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2014 Wrap-Up: Top Tracks #10-1


The grand finale is here. Check out the last of my top 60 favorite tracks of 2014 and let me know what I missed. Mixtape coming soon!


10. Death From Above 1979 – Trainwreck 1979
Full disclosure: I wasn’t aware of the impact punk rockers Death From Above 1979 had on music in 2004 and how much of a big deal their return was this year. There wasn’t a chance I could ignore the band’s return though after one listen to the blistering “Trainwreck 1979”. Hulking guitar, a sneaky catchy hook, brooding bass and thumping drums equated to a reunion worth shouting about.

9. Benjamin Booker – Violent Shiver
Aside from the reunited Death From Above 1979, Ms. Annie Clark, and Jack White’s latest album, my 2014 listening didn’t include as many guitars as I’d like. However, the smooth stringwork newcomer Benjamin Booker unleashed on lead single “Violent Shiver” stopped me in my tracks. Armed with a gravel-toned memorable voice and equally raucous backing band, Booker showed my epic guitar work won’t be ignored in a time of electronic music.

8. Bondax – All I See (Original Mix)
There was not a time that I heard the tropical house rhythms of “All I See” in 2014 and wasn’t instantly put in a great moment. The rumbling bass, sunny keys and steel drum made an ideal landscape for Tanya Lacey’s powerful vocals. Wait. Yep, it just happened again.

7. Tune-Yards-Water Fountain
Merrill Garbus aka Tune-Yards wows me with the way she balances experimentation with inescapable hooks and melodies and “Water Fountain” was her most impressive to date. The percussion and synth-filled cut featured a chant-worthy chorus along with Garbus’s voice looped and distorted as an instrument of its own. I loved the manic explosions of emotion that kept the song exciting with every listen.

6. St. Vincent – Digital Witness
The message of “Digital Witness” couldn’t have been more relevant for the social media pressures of 2014. The chorus mixed the obsessions of digital and references to religion and felt more than accurate: “Digital witnesses/whats the point of even sleeping/if i can’t show it if you can’t see me/what’s the point of doing anything”. The horn, drums and guitar all musically match Annie Clark’s mania and paranoia for the inescapable sermon.

5. Josef Salvat – Open Season
“Open Season”’s story is simple in that the expectations of a relationship didn’t get a chance to meet lofty heights. Aside from the repeat-worthy hook, the way instrumentation outlined the story is what kept me hitting replay. The sparse opening glowed with optimistic synth as Salvat detailed previous hopes and then downfall before he explained why he’ll fight to get back together bursting with engulfing keys and effects.

4. Run The Jewels – Close your Eyes and Count To F*** ft Zach De La Rocha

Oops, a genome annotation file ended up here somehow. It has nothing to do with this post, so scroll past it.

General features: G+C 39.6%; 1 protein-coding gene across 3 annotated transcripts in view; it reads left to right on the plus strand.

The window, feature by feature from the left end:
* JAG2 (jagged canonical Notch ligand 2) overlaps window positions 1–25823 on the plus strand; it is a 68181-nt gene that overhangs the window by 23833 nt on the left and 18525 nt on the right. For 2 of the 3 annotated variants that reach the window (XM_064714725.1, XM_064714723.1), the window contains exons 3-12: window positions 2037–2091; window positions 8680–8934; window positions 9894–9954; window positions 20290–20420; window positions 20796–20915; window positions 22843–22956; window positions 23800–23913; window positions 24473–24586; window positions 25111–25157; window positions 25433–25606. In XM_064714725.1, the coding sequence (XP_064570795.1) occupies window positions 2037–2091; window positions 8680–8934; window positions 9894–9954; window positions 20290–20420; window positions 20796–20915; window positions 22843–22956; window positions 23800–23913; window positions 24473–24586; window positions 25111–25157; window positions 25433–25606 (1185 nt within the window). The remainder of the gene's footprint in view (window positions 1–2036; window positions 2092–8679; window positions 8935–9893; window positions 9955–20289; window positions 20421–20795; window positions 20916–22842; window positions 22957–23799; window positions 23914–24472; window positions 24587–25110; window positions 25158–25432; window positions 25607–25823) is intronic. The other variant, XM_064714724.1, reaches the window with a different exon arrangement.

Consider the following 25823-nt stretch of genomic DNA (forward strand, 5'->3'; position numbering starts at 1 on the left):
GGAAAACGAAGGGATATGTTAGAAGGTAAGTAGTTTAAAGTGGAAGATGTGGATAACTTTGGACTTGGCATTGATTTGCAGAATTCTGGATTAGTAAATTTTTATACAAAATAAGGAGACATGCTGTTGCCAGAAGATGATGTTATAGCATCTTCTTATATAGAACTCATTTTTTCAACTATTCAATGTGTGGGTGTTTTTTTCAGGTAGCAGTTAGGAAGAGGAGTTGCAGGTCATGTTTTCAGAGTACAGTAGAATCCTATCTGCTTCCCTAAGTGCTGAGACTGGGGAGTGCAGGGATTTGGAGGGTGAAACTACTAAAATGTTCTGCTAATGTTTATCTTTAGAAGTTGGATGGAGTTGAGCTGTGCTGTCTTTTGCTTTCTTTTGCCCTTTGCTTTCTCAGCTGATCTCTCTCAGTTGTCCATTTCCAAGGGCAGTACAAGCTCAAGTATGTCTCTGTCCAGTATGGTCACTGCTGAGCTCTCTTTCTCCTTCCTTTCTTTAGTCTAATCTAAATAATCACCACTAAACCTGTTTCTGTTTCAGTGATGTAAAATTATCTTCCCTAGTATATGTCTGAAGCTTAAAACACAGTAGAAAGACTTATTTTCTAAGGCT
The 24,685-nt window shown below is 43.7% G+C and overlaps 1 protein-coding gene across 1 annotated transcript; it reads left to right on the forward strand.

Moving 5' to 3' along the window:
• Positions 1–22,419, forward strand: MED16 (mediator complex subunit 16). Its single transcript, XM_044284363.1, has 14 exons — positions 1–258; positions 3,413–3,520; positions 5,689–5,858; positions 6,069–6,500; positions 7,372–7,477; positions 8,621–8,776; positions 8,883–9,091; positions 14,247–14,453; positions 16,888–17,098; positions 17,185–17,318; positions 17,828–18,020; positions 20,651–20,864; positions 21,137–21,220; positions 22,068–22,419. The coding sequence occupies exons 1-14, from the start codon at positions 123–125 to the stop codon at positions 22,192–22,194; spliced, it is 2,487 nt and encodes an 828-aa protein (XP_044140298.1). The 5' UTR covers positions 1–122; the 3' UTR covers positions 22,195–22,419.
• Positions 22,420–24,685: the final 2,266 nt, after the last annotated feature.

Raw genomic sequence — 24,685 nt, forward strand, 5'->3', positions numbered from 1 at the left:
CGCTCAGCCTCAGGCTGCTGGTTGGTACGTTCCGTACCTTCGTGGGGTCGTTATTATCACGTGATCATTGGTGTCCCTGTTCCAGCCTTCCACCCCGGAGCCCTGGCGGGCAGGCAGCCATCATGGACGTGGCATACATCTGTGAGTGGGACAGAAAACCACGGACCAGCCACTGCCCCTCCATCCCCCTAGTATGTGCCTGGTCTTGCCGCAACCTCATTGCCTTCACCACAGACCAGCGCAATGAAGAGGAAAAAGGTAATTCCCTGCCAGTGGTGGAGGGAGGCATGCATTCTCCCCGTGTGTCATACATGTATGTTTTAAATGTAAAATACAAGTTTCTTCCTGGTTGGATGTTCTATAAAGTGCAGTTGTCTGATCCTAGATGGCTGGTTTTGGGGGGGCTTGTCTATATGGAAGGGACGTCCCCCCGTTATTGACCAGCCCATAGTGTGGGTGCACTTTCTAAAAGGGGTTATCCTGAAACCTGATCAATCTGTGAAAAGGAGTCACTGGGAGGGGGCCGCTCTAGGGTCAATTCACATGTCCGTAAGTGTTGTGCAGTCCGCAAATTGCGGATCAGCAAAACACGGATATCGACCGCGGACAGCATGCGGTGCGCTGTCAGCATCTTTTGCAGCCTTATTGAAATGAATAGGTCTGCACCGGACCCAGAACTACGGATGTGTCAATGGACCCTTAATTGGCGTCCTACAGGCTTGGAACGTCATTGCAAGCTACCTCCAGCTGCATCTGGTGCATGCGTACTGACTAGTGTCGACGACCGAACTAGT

After my first listen to Run The Jewels riot-ready “Close Your Eyes and Count To F***”, I felt the song should have came with one of those “this record should be played loud” disclaimers. The looped hook of Rage Against The Machine’s Zach De La Rocha chanting “run them jewels fast” was genius, but all three parties are at their best on the track. El-P’s bruising production amped up the urgency for each emcee’s feisty calls to action, Killer Mike cleverly rapped with a purpose while still sporting a sly grin and De La Rocha injected trademark political fury. I’d be alright if De La Rocha became the unofficial 3rd member of RTJ.

3. Chet Faker – 1998
The intro to Chet Faker’s “1998” seemed like an epic send off for a relationship that needed the axe. As narrator, Faker described a maddening situation where an ex-love couldn’t decide how to make a clean break and stirred up mixed feelings for him as well. The swirling electronic-based production was textured with distorted deep and higher note vocal samples that no doubt exude the confused predicament Faker experienced.

2. Sylvan Esso – Hey Mami
The build of “Hey Mami”’s cat-caller narrative pretty much controlled my heartbeat with each listen. The initial looped base of “Hey Mami, I know what you want Mami” with its street corner charm is such a simple premise that the first half sounded like it was actually recorded on a busy city street corner. The latter half erupted with bassy synth and singer Amelia Meath’s angelic vocals which felt like the subject of affection gained confidence in her stride.

1. Ryn Weaver – OctaHate
It shouldn’t be a surprise that a song touched by Cashmere Cat, Charli XCX and Passion Pit’s Michael Angelakos would be my favorite song of 2014. What was surprising (at least to me) was that singer Ryn Weaver could come seemingly out of nowhere and be the perfect voice for the story. The production opened with sparse, toy-like effects, then added paced drums before exploding with the inescapable hook and Weaver’s vocals matched each emotion of the post-break-up tale.